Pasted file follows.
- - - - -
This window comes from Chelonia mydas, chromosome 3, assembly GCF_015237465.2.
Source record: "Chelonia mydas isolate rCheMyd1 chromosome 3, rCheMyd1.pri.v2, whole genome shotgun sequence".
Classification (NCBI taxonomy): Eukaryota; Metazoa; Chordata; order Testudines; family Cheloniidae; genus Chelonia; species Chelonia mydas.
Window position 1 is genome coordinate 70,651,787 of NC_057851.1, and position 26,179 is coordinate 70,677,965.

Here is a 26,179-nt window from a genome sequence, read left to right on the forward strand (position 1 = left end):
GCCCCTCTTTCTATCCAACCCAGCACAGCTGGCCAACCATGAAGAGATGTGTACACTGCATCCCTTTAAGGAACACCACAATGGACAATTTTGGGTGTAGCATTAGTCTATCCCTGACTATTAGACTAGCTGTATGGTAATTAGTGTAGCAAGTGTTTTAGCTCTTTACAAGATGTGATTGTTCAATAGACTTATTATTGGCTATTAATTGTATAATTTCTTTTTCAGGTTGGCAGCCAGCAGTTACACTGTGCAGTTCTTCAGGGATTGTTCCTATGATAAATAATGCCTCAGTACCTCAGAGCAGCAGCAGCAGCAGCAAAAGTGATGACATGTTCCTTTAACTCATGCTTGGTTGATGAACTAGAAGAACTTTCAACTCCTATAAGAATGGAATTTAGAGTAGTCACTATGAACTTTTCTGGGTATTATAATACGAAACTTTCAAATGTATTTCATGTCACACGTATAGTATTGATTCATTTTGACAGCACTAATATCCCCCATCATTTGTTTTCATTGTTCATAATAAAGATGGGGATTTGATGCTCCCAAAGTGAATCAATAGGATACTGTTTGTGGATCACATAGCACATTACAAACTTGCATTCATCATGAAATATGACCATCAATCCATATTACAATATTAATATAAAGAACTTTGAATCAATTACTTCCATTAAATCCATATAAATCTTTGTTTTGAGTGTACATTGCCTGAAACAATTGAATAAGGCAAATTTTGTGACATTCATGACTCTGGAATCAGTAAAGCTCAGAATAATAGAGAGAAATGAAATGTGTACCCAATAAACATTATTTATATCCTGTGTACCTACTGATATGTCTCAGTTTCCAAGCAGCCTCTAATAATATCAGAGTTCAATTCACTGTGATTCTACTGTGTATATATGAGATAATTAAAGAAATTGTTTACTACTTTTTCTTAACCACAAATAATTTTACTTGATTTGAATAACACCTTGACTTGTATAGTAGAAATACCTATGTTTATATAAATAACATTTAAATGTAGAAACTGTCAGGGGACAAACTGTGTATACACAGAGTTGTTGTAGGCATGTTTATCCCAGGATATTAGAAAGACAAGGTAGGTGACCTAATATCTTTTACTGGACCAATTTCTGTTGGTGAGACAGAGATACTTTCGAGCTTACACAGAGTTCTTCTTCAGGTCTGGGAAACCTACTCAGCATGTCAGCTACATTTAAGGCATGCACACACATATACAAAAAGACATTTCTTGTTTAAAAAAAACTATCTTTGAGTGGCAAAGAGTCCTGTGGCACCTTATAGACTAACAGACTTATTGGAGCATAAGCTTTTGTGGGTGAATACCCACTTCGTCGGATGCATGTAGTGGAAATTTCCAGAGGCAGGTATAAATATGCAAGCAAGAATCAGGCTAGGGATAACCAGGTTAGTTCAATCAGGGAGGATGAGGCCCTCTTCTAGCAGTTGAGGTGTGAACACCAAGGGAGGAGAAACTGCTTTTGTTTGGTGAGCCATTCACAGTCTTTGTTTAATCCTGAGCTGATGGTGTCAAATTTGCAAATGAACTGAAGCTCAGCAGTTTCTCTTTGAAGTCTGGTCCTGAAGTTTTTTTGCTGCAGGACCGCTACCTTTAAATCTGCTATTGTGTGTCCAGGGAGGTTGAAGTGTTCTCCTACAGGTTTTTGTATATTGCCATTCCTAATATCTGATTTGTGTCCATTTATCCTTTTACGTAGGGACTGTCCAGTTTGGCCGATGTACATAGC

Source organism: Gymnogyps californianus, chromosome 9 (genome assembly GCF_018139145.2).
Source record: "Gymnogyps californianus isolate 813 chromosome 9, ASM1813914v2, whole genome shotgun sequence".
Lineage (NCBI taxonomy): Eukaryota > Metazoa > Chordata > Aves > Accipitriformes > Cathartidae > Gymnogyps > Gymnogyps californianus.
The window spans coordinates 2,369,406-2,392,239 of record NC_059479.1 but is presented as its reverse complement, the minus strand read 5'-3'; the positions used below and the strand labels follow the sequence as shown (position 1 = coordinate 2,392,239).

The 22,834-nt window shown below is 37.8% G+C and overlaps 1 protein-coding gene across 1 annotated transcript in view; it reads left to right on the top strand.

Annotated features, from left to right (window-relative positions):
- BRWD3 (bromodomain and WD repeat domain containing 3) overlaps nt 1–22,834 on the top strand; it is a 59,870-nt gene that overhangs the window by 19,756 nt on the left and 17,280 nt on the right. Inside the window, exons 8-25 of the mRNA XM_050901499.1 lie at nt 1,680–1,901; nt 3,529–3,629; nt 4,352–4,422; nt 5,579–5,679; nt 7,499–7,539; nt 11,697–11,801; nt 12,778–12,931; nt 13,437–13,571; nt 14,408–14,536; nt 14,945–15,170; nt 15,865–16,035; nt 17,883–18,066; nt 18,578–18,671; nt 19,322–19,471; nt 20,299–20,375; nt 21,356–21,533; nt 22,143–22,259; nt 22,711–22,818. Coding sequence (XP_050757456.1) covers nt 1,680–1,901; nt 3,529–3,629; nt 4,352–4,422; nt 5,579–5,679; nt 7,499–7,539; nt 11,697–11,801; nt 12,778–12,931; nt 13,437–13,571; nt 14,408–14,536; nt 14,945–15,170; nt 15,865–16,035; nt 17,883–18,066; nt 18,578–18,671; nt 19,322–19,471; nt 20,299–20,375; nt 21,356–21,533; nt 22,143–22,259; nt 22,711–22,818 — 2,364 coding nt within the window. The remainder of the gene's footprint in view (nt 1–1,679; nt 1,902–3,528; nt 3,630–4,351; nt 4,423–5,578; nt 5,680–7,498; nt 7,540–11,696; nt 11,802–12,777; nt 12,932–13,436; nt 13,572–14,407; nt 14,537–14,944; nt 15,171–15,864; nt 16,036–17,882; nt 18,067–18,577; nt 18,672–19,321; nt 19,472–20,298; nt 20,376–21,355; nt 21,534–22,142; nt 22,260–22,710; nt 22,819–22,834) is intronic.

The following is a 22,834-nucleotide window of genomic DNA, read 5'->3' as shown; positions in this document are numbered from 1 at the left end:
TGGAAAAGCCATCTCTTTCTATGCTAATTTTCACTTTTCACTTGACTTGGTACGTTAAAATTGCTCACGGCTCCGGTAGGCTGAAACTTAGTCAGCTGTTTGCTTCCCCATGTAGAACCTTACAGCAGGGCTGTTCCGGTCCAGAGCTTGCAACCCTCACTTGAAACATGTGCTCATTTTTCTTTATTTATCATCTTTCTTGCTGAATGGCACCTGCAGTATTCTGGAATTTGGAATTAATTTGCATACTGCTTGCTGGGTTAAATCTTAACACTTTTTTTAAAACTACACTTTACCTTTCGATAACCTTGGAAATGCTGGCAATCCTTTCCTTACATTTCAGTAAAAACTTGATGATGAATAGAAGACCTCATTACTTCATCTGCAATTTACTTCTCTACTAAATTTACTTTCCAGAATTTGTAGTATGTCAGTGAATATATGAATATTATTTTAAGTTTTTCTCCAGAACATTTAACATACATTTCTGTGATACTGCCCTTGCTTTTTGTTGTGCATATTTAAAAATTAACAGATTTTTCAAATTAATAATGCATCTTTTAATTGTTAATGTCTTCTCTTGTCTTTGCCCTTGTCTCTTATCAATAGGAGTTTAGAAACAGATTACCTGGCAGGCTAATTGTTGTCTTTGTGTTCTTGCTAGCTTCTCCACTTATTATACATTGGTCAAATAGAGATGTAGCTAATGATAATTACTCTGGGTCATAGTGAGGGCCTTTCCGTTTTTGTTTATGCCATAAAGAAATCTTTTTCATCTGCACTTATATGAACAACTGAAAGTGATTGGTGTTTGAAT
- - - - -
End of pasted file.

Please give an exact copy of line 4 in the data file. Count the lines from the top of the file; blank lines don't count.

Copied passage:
Window position 1 is genome coordinate 70,651,787 of NC_057851.1, and position 26,179 is coordinate 70,677,965.